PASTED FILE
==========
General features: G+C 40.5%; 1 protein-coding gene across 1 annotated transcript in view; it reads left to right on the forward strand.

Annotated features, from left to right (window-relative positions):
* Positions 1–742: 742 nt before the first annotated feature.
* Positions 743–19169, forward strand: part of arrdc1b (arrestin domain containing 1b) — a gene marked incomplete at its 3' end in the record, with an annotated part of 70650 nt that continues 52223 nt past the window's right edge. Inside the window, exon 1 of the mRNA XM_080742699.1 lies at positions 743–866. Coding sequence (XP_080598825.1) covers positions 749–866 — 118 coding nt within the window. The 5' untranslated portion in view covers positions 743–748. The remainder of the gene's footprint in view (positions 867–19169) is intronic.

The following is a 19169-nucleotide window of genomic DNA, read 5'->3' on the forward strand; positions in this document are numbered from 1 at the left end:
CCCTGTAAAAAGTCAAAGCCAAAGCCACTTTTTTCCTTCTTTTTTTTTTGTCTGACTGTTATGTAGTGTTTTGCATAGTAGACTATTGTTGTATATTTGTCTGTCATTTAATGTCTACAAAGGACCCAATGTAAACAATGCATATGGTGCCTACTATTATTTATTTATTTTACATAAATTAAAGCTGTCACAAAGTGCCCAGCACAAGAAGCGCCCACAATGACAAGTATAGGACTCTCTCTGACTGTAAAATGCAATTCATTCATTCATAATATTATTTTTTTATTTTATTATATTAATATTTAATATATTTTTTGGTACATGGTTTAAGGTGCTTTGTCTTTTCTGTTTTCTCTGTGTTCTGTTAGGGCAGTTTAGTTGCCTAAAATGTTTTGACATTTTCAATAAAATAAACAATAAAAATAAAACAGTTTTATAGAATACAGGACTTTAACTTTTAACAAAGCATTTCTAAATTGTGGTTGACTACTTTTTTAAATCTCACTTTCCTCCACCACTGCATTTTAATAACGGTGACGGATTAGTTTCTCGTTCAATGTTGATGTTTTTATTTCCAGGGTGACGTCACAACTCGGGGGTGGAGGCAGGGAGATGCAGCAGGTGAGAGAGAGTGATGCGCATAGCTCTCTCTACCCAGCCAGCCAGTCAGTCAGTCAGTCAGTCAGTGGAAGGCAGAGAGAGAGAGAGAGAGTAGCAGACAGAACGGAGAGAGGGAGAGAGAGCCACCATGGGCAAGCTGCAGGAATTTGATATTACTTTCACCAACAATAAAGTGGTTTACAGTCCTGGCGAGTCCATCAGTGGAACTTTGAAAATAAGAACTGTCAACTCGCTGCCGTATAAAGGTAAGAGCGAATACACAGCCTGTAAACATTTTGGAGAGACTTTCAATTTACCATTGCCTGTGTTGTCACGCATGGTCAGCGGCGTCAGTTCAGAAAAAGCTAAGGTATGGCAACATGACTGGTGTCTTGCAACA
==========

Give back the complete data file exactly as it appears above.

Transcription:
General features: G+C 40.5%; 1 protein-coding gene across 1 annotated transcript in view; it reads left to right on the forward strand.

Annotated features, from left to right (window-relative positions):
* Positions 1–742: 742 nt before the first annotated feature.
* Positions 743–19169, forward strand: part of arrdc1b (arrestin domain containing 1b) — a gene marked incomplete at its 3' end in the record, with an annotated part of 70650 nt that continues 52223 nt past the window's right edge. Inside the window, exon 1 of the mRNA XM_080742699.1 lies at positions 743–866. Coding sequence (XP_080598825.1) covers positions 749–866 — 118 coding nt within the window. The 5' untranslated portion in view covers positions 743–748. The remainder of the gene's footprint in view (positions 867–19169) is intronic.

The following is a 19169-nucleotide window of genomic DNA, read 5'->3' on the forward strand; positions in this document are numbered from 1 at the left end:
CCCTGTAAAAAGTCAAAGCCAAAGCCACTTTTTTCCTTCTTTTTTTTTTGTCTGACTGTTATGTAGTGTTTTGCATAGTAGACTATTGTTGTATATTTGTCTGTCATTTAATGTCTACAAAGGACCCAATGTAAACAATGCATATGGTGCCTACTATTATTTATTTATTTTACATAAATTAAAGCTGTCACAAAGTGCCCAGCACAAGAAGCGCCCACAATGACAAGTATAGGACTCTCTCTGACTGTAAAATGCAATTCATTCATTCATAATATTATTTTTTTATTTTATTATATTAATATTTAATATATTTTTTGGTACATGGTTTAAGGTGCTTTGTCTTTTCTGTTTTCTCTGTGTTCTGTTAGGGCAGTTTAGTTGCCTAAAATGTTTTGACATTTTCAATAAAATAAACAATAAAAATAAAACAGTTTTATAGAATACAGGACTTTAACTTTTAACAAAGCATTTCTAAATTGTGGTTGACTACTTTTTTAAATCTCACTTTCCTCCACCACTGCATTTTAATAACGGTGACGGATTAGTTTCTCGTTCAATGTTGATGTTTTTATTTCCAGGGTGACGTCACAACTCGGGGGTGGAGGCAGGGAGATGCAGCAGGTGAGAGAGAGTGATGCGCATAGCTCTCTCTACCCAGCCAGCCAGTCAGTCAGTCAGTCAGTCAGTGGAAGGCAGAGAGAGAGAGAGAGAGTAGCAGACAGAACGGAGAGAGGGAGAGAGAGCCACCATGGGCAAGCTGCAGGAATTTGATATTACTTTCACCAACAATAAAGTGGTTTACAGTCCTGGCGAGTCCATCAGTGGAACTTTGAAAATAAGAACTGTCAACTCGCTGCCGTATAAAGGTAAGAGCGAATACACAGCCTGTAAACATTTTGGAGAGACTTTCAATTTACCATTGCCTGTGTTGTCACGCATGGTCAGCGGCGTCAGTTCAGAAAAAGCTAAGGTATGGCAACATGACTGGTGTCTTGCAACA